Speaker | Tetra Tech
Vancouver, BC, Canada | 604.685.0275 | firstname.lastname@example.org
Tamara Shulman is a solid waste planning Team Lead for Tetra Tech with over 20 years experience in zero waste planning. A decade ago, Ms. Shulman returned to Metro Vancouver from the San Francisco Bay where she continues to lead organics management initiatives in western Canada and California. She has presented in conferences across North America including with the Solid Waste Association of North America, WasteCon, Biocycle, the Canada Compost Council, the Recycling Council of BC, and the US Composting Council.
Presentation One: “Cultivating the New Normal to Capture Organics and Reduce Trash Tonnage: Commercial and Municipal Case Studies Demonstrating Success”
co-authors: Emily McGill
Session: “Campus Composting, Part 1: Rural, Urban and Beyond”
Time: Tuesday, January 29, 2:30 PM – 4:00 PM
Summary: As diverting organics continues to mainstream, the regulatory and behaviour change tools needed to get organics systems in place and increase capture while minimizing contamination are distilling. This presentation will delve into specific commercial and residential organics management programs across Canada and beyond that are yielding measurable results.
Learn how prominent organizations in the Industrial, Commercial and Institutional (ICI) sector are changing their waste management practices and benefiting from their new programs. Case studies will highlight key drivers and strategies for system and behaviour change. They will speak to how Vancouver’s International Airport andPort, a global hotel chain, and a large food manufacturer are taking steps to produce less waste and implement new programs to manage what’s left behind in a sustainable manner. Learn about the drivers that spurred these changes, the processes that were undertaken, the system assessments that were conducted, the processes that were updated and the new operating plans and schedules that were developed.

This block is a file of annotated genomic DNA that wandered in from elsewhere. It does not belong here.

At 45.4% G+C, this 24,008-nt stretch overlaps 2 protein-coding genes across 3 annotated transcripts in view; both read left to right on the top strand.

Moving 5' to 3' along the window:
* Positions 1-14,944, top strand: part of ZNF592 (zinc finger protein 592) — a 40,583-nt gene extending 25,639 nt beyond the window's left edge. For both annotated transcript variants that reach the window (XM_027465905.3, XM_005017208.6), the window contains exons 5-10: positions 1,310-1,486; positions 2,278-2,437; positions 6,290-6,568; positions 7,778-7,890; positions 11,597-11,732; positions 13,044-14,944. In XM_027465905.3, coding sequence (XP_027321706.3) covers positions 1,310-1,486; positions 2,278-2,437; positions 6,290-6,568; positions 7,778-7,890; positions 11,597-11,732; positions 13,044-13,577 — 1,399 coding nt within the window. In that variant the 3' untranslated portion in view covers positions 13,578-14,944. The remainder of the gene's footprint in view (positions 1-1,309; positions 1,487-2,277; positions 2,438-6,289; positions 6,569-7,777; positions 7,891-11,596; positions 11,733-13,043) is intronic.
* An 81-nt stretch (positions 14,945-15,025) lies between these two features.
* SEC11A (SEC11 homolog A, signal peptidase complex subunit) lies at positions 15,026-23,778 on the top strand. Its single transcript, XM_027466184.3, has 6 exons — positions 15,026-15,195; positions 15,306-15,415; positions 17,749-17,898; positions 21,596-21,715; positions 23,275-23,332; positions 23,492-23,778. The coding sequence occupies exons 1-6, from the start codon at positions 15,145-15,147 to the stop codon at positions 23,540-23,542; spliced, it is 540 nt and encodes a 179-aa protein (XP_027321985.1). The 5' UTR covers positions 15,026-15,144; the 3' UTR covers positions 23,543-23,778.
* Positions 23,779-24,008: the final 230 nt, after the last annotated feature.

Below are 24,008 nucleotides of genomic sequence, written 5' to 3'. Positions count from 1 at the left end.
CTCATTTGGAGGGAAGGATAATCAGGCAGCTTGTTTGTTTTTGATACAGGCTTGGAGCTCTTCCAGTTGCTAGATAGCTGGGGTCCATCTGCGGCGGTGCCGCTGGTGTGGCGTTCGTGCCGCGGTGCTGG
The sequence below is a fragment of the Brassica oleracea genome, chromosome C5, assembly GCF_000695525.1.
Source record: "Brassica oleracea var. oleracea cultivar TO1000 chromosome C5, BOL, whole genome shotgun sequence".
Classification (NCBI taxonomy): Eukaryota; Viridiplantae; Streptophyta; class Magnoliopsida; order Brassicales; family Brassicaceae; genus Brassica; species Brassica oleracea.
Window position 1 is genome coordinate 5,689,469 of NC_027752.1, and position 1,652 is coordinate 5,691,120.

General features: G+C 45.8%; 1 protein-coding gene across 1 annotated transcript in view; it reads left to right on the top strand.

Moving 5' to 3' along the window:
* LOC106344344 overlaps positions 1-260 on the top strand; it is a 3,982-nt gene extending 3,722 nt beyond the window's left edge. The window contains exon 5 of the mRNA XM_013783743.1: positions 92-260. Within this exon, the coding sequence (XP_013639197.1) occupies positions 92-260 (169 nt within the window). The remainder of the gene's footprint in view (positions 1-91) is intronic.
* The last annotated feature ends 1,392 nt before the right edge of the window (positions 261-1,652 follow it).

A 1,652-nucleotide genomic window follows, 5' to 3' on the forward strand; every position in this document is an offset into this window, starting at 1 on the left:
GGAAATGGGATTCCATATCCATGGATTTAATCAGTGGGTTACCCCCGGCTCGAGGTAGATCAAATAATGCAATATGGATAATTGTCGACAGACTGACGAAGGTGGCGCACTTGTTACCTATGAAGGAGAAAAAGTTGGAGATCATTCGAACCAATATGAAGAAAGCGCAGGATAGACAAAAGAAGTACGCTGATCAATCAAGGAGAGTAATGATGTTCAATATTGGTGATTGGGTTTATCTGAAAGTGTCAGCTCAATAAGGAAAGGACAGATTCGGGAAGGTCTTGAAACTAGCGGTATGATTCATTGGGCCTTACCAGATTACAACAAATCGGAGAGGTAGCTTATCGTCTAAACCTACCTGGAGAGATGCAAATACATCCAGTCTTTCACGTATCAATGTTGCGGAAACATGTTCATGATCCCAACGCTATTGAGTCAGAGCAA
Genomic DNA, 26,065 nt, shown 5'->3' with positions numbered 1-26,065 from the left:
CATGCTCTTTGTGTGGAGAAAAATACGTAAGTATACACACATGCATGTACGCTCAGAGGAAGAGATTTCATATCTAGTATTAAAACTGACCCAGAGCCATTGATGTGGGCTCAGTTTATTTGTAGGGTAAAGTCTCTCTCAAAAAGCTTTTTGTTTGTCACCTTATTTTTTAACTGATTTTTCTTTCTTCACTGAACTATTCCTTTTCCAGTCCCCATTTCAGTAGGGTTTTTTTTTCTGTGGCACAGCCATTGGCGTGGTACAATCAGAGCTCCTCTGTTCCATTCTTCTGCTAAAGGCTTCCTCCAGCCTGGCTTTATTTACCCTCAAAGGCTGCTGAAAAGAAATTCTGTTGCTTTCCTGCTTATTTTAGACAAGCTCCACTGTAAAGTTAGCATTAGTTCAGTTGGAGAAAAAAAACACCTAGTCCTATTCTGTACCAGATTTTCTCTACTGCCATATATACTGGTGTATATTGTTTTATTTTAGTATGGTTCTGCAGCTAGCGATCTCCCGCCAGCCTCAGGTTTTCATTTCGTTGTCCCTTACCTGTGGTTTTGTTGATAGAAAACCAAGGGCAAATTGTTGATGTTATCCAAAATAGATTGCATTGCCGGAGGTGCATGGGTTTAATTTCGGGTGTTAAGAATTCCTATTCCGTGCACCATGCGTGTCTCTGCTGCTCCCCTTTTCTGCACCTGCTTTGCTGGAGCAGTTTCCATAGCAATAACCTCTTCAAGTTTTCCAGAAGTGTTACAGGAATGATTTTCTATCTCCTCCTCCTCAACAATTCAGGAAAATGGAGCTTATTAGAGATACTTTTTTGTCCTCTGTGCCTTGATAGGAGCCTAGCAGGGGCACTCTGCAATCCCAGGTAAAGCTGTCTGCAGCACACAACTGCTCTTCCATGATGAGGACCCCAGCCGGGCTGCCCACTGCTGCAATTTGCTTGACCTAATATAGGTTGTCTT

Municipalities across North America, including more than 50 municipalities across Canada have introduced green bin programs in recent years. In the presentation, we will review the many collection variables involved in program design and implementation: how materials are collected (food scraps and/or yard waste); pay-as-you-throw incentives and set out limits; frequency of collection across material streams; use of sensor technologies; measurement and enforcement; and behaviour change programs. We will also review a growing trend of every other week trash collection and how it consistently results in a 30 to 40% drop in trash tonnage and increased recycling rates within months of making the switch.
The presentation will conclude providing easily accessible, user-friendly tools for business technical assistance and summarizing key take aways for overcoming barriers and creating successful organics management programs.
Presentation Two: “Measure it to Manage It: Leveraging Waste Composition Studies and Related Analysis to Optimize Organics Management Programs”
co-authors: Emily McGill
Session: “Planning for Organics Recycling in Urban and Regional Settings”
Time: Wednesday, January 30, 8:45 AM – 10:15 AM
Summary: This presentation will delve into how waste composition study outcomes can go beyond providing a pie graph or two and provide substantive program assessment and analysis to optimize organics prevention and diversion efforts across sectors. Waste composition studies allow for comparison against historical data as well as other jurisdiction or business type. In conjunction with tonnage weights, they can be used to determine bylaw compliance, evaluate diversion potential, estimate disposal tonnages to inform processing needs over time, prevent food waste, and measure program results over time.
Tetra Tech is at the forefront of adapting food waste sorting methodology for a North American context and works with public and private sector entities to sort up to 11 food waste categories. These outcomes differentiate between avoidable and unavoidable food waste, basic food types, and can be further divided in a commercial context to show what food is wasted due to overproduction, spoilage, and other key variables.
Examples of specific uses of waste composition studies will be provided along with how the results influenced change related to increased organics capture and reduced contamination. As informed by the World Resource Institute’s Food Loss and Waste Accounting and Reporting Standard, other measurement tools to measure program success will also be highlighted including the use of visual audits, food waste diaries and tracking systems, and using proxy data to extrapolate and estimate food waste. Specific tools and key take aways will be made available at the conclusion of the presentation.